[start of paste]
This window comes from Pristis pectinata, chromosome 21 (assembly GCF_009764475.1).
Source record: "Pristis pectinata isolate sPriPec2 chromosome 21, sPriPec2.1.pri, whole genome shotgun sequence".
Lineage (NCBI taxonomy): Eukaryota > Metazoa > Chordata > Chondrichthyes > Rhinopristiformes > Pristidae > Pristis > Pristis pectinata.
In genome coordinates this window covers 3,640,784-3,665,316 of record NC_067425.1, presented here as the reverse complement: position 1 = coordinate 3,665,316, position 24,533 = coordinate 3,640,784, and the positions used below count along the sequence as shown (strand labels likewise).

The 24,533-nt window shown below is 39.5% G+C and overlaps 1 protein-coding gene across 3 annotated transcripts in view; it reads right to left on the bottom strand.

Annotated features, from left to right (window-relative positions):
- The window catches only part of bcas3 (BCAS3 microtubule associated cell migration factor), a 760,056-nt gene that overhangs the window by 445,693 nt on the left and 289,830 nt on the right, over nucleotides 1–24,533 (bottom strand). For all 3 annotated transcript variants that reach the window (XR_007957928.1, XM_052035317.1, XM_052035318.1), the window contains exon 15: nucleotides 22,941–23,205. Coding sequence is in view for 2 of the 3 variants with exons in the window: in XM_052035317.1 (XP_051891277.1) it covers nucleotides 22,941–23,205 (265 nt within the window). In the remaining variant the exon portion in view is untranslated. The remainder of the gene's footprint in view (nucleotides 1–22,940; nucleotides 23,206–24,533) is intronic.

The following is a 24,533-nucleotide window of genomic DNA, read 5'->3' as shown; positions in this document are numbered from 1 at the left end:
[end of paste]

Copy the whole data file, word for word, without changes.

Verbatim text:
This window comes from Pristis pectinata, chromosome 21 (assembly GCF_009764475.1).
Source record: "Pristis pectinata isolate sPriPec2 chromosome 21, sPriPec2.1.pri, whole genome shotgun sequence".
Lineage (NCBI taxonomy): Eukaryota > Metazoa > Chordata > Chondrichthyes > Rhinopristiformes > Pristidae > Pristis > Pristis pectinata.
In genome coordinates this window covers 3,640,784-3,665,316 of record NC_067425.1, presented here as the reverse complement: position 1 = coordinate 3,665,316, position 24,533 = coordinate 3,640,784, and the positions used below count along the sequence as shown (strand labels likewise).

The 24,533-nt window shown below is 39.5% G+C and overlaps 1 protein-coding gene across 3 annotated transcripts in view; it reads right to left on the bottom strand.

Annotated features, from left to right (window-relative positions):
- The window catches only part of bcas3 (BCAS3 microtubule associated cell migration factor), a 760,056-nt gene that overhangs the window by 445,693 nt on the left and 289,830 nt on the right, over nucleotides 1–24,533 (bottom strand). For all 3 annotated transcript variants that reach the window (XR_007957928.1, XM_052035317.1, XM_052035318.1), the window contains exon 15: nucleotides 22,941–23,205. Coding sequence is in view for 2 of the 3 variants with exons in the window: in XM_052035317.1 (XP_051891277.1) it covers nucleotides 22,941–23,205 (265 nt within the window). In the remaining variant the exon portion in view is untranslated. The remainder of the gene's footprint in view (nucleotides 1–22,940; nucleotides 23,206–24,533) is intronic.

The following is a 24,533-nucleotide window of genomic DNA, read 5'->3' as shown; positions in this document are numbered from 1 at the left end: